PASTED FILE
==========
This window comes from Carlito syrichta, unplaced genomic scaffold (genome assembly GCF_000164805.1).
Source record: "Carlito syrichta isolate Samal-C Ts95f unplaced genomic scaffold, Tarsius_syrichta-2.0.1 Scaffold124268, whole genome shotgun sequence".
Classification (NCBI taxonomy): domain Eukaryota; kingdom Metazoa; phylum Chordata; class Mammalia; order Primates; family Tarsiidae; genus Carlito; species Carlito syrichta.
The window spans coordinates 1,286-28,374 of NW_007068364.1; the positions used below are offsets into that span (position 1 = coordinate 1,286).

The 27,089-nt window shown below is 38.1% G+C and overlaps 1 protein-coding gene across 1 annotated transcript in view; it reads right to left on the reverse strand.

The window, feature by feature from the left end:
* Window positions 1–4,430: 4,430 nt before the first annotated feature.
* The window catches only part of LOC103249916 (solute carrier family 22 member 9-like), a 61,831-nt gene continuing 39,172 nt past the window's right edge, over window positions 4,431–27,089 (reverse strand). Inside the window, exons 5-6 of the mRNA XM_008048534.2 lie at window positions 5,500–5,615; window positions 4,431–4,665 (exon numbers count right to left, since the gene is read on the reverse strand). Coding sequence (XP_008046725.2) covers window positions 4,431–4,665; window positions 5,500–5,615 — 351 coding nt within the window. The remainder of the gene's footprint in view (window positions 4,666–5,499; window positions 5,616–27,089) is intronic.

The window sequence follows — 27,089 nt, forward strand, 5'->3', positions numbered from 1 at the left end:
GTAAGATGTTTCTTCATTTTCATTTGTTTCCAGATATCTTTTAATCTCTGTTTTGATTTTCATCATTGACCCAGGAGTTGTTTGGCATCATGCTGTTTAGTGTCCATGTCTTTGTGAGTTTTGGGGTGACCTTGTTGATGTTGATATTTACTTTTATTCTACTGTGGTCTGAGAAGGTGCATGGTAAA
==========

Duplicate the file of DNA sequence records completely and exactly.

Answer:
This window comes from Carlito syrichta, unplaced genomic scaffold (genome assembly GCF_000164805.1).
Source record: "Carlito syrichta isolate Samal-C Ts95f unplaced genomic scaffold, Tarsius_syrichta-2.0.1 Scaffold124268, whole genome shotgun sequence".
Classification (NCBI taxonomy): domain Eukaryota; kingdom Metazoa; phylum Chordata; class Mammalia; order Primates; family Tarsiidae; genus Carlito; species Carlito syrichta.
The window spans coordinates 1,286-28,374 of NW_007068364.1; the positions used below are offsets into that span (position 1 = coordinate 1,286).

The 27,089-nt window shown below is 38.1% G+C and overlaps 1 protein-coding gene across 1 annotated transcript in view; it reads right to left on the reverse strand.

The window, feature by feature from the left end:
* Window positions 1–4,430: 4,430 nt before the first annotated feature.
* The window catches only part of LOC103249916 (solute carrier family 22 member 9-like), a 61,831-nt gene continuing 39,172 nt past the window's right edge, over window positions 4,431–27,089 (reverse strand). Inside the window, exons 5-6 of the mRNA XM_008048534.2 lie at window positions 5,500–5,615; window positions 4,431–4,665 (exon numbers count right to left, since the gene is read on the reverse strand). Coding sequence (XP_008046725.2) covers window positions 4,431–4,665; window positions 5,500–5,615 — 351 coding nt within the window. The remainder of the gene's footprint in view (window positions 4,666–5,499; window positions 5,616–27,089) is intronic.

The window sequence follows — 27,089 nt, forward strand, 5'->3', positions numbered from 1 at the left end:
GTAAGATGTTTCTTCATTTTCATTTGTTTCCAGATATCTTTTAATCTCTGTTTTGATTTTCATCATTGACCCAGGAGTTGTTTGGCATCATGCTGTTTAGTGTCCATGTCTTTGTGAGTTTTGGGGTGACCTTGTTGATGTTGATATTTACTTTTATTCTACTGTGGTCTGAGAAGGTGCATGGTAAA